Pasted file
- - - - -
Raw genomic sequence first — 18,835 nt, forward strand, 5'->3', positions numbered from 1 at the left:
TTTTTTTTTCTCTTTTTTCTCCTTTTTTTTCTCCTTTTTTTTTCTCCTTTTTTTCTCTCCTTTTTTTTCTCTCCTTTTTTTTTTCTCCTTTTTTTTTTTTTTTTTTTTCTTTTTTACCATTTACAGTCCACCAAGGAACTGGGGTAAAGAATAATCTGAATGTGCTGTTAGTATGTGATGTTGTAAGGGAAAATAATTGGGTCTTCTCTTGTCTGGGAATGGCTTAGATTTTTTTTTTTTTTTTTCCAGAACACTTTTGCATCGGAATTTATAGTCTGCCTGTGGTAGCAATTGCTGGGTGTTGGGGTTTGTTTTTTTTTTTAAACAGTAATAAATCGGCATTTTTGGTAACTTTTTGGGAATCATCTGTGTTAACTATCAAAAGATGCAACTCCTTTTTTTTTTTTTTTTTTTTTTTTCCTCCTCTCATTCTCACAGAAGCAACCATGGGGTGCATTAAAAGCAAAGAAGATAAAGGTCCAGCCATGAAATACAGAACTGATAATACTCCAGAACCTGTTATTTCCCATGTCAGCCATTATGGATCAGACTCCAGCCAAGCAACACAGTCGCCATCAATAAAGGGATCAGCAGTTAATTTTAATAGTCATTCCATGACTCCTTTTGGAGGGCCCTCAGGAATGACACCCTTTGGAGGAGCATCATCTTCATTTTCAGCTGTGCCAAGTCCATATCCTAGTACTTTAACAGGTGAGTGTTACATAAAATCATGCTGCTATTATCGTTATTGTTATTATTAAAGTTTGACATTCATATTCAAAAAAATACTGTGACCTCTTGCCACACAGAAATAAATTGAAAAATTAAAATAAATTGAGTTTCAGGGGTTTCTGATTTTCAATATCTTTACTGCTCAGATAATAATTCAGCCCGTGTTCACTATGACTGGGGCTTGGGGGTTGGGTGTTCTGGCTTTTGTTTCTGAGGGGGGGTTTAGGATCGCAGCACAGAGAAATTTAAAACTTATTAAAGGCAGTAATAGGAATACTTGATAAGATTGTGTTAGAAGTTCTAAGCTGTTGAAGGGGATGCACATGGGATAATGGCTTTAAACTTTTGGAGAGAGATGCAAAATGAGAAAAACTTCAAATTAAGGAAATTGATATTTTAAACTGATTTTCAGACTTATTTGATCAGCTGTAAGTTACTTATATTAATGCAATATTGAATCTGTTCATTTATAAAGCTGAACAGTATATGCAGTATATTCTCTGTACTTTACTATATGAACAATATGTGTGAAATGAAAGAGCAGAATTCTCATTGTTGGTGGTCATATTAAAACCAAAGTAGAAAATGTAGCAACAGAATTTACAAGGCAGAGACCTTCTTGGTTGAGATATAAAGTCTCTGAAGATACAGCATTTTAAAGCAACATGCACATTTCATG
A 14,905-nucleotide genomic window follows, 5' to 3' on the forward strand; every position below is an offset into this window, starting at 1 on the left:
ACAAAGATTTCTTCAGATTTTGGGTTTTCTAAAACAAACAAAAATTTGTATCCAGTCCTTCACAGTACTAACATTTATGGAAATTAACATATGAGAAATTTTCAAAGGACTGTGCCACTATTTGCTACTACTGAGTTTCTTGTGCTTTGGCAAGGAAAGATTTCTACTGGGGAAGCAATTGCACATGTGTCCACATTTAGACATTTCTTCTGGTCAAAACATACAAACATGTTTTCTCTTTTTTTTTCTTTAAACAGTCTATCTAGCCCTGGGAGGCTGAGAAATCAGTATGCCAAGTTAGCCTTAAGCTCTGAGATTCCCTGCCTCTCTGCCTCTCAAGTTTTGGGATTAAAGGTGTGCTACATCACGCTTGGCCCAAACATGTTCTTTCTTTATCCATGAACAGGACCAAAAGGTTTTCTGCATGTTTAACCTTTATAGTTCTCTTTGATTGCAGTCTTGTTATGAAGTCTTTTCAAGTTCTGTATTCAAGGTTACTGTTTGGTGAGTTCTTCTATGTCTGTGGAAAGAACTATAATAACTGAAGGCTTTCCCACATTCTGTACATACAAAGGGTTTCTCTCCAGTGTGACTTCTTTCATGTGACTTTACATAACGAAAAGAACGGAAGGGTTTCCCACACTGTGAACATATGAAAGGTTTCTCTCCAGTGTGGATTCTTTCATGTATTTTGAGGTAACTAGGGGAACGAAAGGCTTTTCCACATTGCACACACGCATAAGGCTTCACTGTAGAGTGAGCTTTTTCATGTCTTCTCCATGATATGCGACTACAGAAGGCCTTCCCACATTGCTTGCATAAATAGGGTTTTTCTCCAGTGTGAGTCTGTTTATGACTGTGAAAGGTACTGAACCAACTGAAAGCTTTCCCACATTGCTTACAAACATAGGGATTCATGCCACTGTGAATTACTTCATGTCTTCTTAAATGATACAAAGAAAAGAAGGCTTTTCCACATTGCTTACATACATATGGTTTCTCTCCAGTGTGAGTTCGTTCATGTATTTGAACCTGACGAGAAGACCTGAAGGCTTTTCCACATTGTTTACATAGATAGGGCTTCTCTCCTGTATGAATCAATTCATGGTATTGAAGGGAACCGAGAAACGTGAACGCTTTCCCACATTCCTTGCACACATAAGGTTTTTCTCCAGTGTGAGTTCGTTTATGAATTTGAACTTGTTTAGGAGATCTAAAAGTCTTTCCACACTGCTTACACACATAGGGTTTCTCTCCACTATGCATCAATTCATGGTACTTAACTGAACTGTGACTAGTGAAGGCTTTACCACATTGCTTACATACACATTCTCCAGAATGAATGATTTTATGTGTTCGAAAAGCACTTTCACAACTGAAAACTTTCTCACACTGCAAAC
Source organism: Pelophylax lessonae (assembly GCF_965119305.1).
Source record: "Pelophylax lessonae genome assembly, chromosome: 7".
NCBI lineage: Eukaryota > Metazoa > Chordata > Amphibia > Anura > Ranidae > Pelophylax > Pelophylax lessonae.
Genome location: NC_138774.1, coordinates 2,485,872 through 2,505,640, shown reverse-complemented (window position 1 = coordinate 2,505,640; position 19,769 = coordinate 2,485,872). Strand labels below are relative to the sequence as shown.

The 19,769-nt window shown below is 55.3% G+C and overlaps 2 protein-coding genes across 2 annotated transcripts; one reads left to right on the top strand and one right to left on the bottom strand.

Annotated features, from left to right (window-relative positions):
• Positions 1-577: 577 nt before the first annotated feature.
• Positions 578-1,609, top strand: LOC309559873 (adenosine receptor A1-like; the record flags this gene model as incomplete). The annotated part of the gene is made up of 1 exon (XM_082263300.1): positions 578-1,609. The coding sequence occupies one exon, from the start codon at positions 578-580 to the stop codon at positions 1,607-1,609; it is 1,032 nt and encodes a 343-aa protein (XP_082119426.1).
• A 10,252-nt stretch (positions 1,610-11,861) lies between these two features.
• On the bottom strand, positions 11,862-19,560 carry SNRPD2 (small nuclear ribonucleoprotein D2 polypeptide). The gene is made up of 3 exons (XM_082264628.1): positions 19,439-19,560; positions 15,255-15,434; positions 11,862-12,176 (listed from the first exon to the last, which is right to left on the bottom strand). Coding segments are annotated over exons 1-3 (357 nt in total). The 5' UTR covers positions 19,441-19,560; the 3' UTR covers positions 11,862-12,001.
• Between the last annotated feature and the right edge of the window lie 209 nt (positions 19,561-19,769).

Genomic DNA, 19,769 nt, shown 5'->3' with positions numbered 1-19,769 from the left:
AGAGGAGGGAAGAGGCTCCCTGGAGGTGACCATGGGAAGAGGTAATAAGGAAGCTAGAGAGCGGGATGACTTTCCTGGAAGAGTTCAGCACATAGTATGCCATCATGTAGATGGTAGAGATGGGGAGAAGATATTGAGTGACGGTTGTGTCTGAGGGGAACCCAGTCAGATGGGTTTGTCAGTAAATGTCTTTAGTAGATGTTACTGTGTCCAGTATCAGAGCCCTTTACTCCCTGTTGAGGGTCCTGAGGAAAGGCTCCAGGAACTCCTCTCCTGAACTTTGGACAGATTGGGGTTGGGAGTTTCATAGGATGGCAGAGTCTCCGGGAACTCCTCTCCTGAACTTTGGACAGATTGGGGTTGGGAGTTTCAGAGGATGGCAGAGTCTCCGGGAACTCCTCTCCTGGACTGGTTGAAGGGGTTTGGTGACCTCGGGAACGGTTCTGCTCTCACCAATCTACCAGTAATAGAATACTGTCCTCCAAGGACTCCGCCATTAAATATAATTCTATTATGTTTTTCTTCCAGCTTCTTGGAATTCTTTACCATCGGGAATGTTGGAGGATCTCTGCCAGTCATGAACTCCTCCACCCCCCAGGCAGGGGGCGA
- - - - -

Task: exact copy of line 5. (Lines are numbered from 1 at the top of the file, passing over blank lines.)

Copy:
Source organism: Pelophylax lessonae (assembly GCF_965119305.1).